Cardinal Bergoglio could have stuck to motherly statements embodying the social principles of the Church such as “as much free market as possible and as much state intervention as necessary”, dwelling on the interaction between the principle of subsidiarity and the principle of solidarity. But no, he couldn’t resist describing the state of affairs on the ground and had to take a stand on how the Argentine government was swallowing the free market ideology of the IMF. This is another example of the teaching authority of the Church descending to empirically clear examples of wrong policies in the same way that the Filipino bishops could not just remind us of the duty to speak the truth, but had to give concrete examples lies and half-truths. be perpetrated by one presidential candidate or another, such as the false claim that the years of martial law were the golden age of economic development in the Philippines. In fact, the bishops were being diplomatic when they used an expression such as “historical revisionism”. Taking up the frank language of Pope Francis, who does not hesitate to use expressions such as “the economy kills”, “financial terrorism” and “barbaric globalization”, the bishops could have been more direct and qualified all these distortions of historical facts of “period of shameless lies.”

As Supreme Pontiff, Pope Francis, using his teaching authority, has relentlessly criticized neoliberal economics, not only at the level of spiritual and moral guidance, but using observable data and events drawn from social science. The interplay between theory and practice is very evident in the following words he addressed to several new non-resident ambassadors to the Holy See on May 16, 2013: “We have created new idols. The cult of the golden calf of yore…has found a new and cruel image in the cult of money and the dictatorship of a faceless economy devoid of any truly human purpose. The global financial and economic crisis (the Great Recession from 2008 to 2012) seems to highlight their distortions and above all the seriously deficient human perspective, which reduces man to one of his only needs, namely consumption. Worse still, human beings themselves are now seen as consumer goods that can be used and thrown away. We have launched a throwaway culture. This trend is seen at the level of individuals and entire societies: and it is promoted.

One of Pope Francis’ strongest condemnations of neoliberal capitalism is found in his Apostolic Exhortation titled “The Joy of the Gospel”: “As the commandment ‘Thou shalt not kill’ sets a clear limit in order to safeguard the value of life, today we must also say “you will not do” to an economy of exclusion and inequality. Such an economy kills. How is it that it is not a news item when an elderly homeless person dies following an exposure, but a news story when the Stock Exchange loses two points? It is a case of exclusion. Can we continue to sit idly by when food is thrown away while people are starving? This is a case of inequality. Today everything depends on the laws of competition and the survival of the fittest, where the powerful feed on the weak. As a result, masses of people find themselves excluded and marginalized: without work, without opportunities, without means of escape. These observations are not mere speculations but are supported by the most solid data provided by economists around the world on the incidences of poverty, hunger, unemployment, underemployment, etc.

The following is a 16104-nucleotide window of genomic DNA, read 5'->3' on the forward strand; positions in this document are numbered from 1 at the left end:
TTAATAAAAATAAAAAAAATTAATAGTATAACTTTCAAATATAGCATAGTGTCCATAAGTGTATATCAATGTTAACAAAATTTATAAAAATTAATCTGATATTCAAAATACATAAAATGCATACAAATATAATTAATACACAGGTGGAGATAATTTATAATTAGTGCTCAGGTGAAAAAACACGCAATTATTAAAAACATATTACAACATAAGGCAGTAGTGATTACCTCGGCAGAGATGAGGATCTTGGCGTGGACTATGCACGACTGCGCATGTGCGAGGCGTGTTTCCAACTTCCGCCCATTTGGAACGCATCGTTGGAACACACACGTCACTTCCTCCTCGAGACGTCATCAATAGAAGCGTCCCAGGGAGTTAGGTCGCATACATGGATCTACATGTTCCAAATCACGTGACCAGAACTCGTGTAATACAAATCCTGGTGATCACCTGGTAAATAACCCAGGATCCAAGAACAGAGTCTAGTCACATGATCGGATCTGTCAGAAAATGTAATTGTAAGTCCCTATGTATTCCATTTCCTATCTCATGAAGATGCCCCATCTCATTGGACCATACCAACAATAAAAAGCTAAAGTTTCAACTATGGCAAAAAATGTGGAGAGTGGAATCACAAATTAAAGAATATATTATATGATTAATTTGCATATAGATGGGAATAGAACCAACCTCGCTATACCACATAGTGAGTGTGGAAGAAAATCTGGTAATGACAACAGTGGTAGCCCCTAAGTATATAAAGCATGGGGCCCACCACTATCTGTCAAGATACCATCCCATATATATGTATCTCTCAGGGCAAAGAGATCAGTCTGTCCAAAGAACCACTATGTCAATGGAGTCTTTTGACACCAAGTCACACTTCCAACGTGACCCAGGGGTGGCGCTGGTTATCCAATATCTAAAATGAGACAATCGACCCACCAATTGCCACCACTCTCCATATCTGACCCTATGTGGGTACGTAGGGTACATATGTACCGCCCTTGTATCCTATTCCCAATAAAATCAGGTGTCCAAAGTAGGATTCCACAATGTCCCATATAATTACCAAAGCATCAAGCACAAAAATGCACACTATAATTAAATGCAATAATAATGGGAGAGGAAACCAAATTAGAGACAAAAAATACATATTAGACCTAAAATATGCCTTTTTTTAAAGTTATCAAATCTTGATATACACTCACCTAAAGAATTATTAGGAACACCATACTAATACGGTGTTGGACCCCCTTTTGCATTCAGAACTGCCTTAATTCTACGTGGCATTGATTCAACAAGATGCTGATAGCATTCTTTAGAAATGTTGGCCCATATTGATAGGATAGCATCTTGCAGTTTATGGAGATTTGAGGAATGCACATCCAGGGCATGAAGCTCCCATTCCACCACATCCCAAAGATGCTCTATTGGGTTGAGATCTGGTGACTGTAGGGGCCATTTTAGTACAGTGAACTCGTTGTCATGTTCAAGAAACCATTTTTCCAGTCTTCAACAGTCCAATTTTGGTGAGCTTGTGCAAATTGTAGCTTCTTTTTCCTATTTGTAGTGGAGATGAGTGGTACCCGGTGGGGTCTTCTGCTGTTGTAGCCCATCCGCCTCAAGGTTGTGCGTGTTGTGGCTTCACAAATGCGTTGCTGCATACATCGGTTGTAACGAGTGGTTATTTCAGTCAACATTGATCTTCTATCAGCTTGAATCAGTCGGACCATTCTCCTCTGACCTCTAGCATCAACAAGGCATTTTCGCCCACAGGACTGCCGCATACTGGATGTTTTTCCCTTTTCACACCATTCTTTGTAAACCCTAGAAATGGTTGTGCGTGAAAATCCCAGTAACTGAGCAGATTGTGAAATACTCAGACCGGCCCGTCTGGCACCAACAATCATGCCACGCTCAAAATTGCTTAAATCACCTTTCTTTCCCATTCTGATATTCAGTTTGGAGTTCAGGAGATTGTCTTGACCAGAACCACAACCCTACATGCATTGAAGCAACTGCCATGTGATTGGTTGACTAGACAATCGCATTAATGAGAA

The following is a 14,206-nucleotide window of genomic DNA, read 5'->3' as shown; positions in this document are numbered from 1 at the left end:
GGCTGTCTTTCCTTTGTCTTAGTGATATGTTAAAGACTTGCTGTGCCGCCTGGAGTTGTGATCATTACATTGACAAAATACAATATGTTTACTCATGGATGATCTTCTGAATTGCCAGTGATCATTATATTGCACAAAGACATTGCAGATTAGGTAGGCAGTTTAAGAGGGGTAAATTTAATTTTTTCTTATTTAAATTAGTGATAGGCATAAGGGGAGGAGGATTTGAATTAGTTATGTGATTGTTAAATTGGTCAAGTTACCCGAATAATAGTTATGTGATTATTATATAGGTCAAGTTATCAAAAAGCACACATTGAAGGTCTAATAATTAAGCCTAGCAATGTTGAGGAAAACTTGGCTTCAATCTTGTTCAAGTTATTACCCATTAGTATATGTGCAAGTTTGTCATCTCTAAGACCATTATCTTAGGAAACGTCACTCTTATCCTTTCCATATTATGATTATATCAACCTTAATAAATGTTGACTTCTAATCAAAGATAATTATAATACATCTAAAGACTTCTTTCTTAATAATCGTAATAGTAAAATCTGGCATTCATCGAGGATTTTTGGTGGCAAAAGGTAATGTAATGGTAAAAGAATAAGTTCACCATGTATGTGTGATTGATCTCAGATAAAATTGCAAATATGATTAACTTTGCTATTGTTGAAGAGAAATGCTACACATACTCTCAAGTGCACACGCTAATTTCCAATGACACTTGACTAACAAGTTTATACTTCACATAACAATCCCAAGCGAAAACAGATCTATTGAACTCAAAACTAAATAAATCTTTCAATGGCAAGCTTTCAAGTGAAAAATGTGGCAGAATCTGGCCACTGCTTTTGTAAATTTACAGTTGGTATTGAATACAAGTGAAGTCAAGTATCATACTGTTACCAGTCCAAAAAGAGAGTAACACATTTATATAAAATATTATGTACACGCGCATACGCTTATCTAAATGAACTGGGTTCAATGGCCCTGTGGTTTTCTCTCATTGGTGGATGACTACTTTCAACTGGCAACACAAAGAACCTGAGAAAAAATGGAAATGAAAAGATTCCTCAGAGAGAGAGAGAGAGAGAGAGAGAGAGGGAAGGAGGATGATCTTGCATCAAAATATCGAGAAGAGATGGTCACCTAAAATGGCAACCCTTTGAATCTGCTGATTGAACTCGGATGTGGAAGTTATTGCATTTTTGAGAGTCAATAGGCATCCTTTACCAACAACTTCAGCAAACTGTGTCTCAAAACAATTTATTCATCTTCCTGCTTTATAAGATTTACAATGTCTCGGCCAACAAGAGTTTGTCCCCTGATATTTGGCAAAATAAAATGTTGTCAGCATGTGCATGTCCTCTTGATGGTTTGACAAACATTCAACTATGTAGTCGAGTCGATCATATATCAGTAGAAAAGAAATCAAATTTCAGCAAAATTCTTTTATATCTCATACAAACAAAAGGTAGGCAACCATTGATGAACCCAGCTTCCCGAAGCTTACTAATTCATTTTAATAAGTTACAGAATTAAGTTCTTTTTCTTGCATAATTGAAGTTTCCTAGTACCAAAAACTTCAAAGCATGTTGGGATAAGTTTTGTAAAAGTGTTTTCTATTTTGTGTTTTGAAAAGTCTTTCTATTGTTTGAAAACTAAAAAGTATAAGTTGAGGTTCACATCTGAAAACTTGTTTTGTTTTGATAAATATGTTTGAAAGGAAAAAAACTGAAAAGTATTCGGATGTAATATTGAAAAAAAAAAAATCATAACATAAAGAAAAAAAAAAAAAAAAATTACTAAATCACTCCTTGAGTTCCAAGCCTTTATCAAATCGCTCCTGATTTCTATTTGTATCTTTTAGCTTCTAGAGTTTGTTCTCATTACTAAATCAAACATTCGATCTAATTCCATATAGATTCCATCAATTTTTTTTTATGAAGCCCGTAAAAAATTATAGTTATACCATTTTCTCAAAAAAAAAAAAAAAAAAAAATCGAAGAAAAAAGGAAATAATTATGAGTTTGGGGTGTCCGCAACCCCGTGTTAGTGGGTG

Pope Francis does not care less that politicians, businessmen and other members of the far right accuse him of being a “communist”. There are practitioners in my profession who accuse him of intervening in ongoing debates among economists about the pros and cons of a free market economy. They claim he sides with supporters of greater state intervention. These criticisms do not prevent him from speaking the truth and the whole truth, theological, philosophical and empirical. At this third level, there is nothing, he says, that cannot be backed up by the abundant data and information available from the most prestigious think tanks and research centers around the world.

Likewise, as the Filipino Bishops wrote in their February 25, 2022 Pastoral Letter, “We did not invent the historic event that occurred at EDSA… Many of us witnessed the injustice and cruelty of martial law. And so far, the human rights abuses, casualties, corruption, severe debt and economic downturn of the country due to the dictatorship are well documented. Again, we didn’t invent them. All of this is written in our history… We are alarmed by the distortion of the truth of history and the false narratives. It is dangerous, because it poisons our collective conscience and destroys the moral foundations of our institutions. It is crystal clear that in issuing this Pastoral Letter, the Bishops have continued more than a century of traditional Church teachings on the economic, political and social structures of society. They would have failed in their duty to give us faithful Catholic moral and spiritual advice if they had not written this letter.

For comments, my email address is [email protected].